The Gospel of Jesus In Genesis
Where is the first place the gospel appears in the Bible? The answer may surprise you. Follow along and you’ll see a summary of God’s plan of redemption – hidden here within a genealogy in the book of Genesis!
The Bible is not simply a bunch of books written by lots of authors over thousands of years; the Bible is a connected whole which bears evidence of supernatural crafting over and over again.
Let’s study to see if the case for biblical authority holds water or not.
One remarkable example of this cohesiveness can be glimpsed in Genesis Chapter 5, where we have the genealogy of Adam through Noah. As we read, we see the Hebrew names, but what do these names mean in English?
The meaning of proper names can be a difficult pursuit. Even a conventional Hebrew lexicon can prove disappointing. A study of the original roots, however, can yield some fascinating insights.
Digging For Meaning
Adam’s son was named Seth, which means appointed. When Eve names Seth she says, “God has appointed (שית) me another offspring..”. (Genesis 4:25), and traditionally readers have understood that therefore the name Seth must come from שית. (source – see end of page)
Seth’s son was called Enosh, which means mortal, frail, or miserable. It is from the root anash, to be incurable, used of a wound, grief, woe, sickness, or wickedness. And it was in the days of Enosh that men began to defile the name of the Living God. (source)
Enosh’s son was named Kenan, which can mean sorrow, dirge, or elegy. (The precise denotation is somewhat elusive; some study aids unfortunately presume that Kenan is synonymous with Cainan.)
Balaam, looking down from the heights of Moab, uses a pun upon the name of the Kenites when he prophesies their destruction.
We have no real idea as to why these names were chosen for their children. Often they may have referred to circumstances at birth, and so on.
Kenan’s son was Mahalalel, from Mahalal which means blessed or praise; and El, the name for God. Thus, Mahalalel means the Blessed God. Often Hebrew names include El, the name of God, as Dan-i-el, “God is my Judge”, etc.
For more depth on this, go here. If we continue and pull all these meanings together we have the Gospel message.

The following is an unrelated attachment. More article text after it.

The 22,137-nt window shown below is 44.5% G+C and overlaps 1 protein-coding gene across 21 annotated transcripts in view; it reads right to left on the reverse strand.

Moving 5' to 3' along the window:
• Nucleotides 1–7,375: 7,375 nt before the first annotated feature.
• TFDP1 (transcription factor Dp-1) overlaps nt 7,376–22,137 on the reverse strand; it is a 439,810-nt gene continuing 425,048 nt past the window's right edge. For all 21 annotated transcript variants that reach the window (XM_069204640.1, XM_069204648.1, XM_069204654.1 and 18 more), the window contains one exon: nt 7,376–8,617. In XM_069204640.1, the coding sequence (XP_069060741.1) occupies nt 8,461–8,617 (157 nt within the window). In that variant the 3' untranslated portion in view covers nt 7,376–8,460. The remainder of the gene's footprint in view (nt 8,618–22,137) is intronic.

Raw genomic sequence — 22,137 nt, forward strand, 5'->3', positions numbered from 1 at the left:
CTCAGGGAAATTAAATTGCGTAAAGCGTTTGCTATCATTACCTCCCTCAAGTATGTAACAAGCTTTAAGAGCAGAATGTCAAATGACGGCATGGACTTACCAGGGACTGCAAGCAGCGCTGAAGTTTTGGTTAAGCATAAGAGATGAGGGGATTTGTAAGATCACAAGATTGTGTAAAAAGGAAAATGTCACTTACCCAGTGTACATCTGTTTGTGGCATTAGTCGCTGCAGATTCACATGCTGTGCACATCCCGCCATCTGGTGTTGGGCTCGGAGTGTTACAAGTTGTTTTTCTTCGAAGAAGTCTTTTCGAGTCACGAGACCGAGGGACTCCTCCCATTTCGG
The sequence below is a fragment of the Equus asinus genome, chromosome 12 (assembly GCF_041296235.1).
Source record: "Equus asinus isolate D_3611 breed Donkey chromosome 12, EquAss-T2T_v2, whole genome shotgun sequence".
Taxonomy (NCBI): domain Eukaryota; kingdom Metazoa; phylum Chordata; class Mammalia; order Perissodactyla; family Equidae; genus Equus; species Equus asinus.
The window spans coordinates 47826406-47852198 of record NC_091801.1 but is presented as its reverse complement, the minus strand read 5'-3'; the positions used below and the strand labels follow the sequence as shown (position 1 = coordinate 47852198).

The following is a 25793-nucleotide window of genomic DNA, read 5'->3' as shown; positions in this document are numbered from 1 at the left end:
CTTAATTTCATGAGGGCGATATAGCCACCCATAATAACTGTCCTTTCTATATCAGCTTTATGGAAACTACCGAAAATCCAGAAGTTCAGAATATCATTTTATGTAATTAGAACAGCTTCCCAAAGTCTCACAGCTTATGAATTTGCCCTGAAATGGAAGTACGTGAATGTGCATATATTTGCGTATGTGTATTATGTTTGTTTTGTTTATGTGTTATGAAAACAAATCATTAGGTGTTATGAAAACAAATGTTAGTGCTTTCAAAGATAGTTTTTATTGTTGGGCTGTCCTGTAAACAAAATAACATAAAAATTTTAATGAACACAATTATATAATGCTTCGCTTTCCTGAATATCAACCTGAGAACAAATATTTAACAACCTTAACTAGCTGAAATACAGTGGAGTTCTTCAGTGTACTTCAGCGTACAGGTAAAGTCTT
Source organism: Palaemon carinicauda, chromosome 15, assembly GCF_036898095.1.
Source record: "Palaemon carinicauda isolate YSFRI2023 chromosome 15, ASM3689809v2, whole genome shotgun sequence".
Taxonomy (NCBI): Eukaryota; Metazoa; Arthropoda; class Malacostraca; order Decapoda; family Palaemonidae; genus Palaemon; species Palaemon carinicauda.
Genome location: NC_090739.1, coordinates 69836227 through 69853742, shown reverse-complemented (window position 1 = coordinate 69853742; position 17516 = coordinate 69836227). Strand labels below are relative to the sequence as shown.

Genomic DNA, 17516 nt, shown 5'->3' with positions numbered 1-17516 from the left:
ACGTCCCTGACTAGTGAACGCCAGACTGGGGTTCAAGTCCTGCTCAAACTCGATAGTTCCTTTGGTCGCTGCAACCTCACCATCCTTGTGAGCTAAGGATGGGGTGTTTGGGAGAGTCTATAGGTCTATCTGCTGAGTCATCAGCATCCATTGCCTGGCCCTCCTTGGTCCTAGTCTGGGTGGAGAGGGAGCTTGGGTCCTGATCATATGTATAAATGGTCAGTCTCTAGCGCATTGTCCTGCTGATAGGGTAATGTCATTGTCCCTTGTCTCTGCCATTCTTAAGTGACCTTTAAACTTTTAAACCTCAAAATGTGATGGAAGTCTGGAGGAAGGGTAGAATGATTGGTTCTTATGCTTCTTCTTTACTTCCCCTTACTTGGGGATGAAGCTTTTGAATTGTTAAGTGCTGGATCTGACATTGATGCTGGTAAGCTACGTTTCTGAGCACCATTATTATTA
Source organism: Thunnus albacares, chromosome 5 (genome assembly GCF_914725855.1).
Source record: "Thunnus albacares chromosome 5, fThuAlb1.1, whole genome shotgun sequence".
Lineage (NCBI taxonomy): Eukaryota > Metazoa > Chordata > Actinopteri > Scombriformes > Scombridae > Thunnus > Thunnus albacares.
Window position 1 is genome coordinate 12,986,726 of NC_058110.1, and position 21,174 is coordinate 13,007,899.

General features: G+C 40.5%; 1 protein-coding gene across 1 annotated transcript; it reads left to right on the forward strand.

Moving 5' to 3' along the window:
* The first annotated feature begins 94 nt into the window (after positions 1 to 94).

Adam – Man
Seth – appointed
Mahalalel- The blessed God
Jared– Shall descend
Methuselah– His death shall bring
Lamech– the despairing
Noah– rest, or comfort.
Put together (with some added conjunctions) it says: Man (is) appointed mortal sorrow, (but) the blessed God shall come down teaching. His death shall bring (the) despairing comfort and rest.
This was written more than 3,000 years ago or about 1,400 years before Christ.
This is just one example of many of how God proves to us the validity of His Word, the Bible. Who else but God could orchestrate a collection of 66 separate books written by approximately 40 different authors from various geographical locations, over a period of about 1,500 to 2,000 years into one cohesive, interwoven story from beginning to end?
“He has saved us and called us to a holy life—not because of anything we have done but because of his own purpose and grace. This grace was given us in Christ Jesus before the beginning of time..” ~2 Timothy 1:9 (italics mine)
God always rewards the diligent student!
Many wonder how Jesus Christ is present in the Old Testament or how even one can preach the gospel of Jesus Christ from the Old Testament. Martyn Lloyd-Jones, a minister of Westminster Chapel in London for thirty years, (1899-1981), with exegetical acuteness shows how.
In this series of never-before-published sermons, this beloved teacher walks readers through the early chapters of Genesis. The Gospel in Genesis starts with the fall of man and ends with the call of Abram as it examines portions of chapters 3-12.
Thus Lloyd-Jones preaches the gospel of Jesus Christ from the pages of Genesis.
Thanks for reading!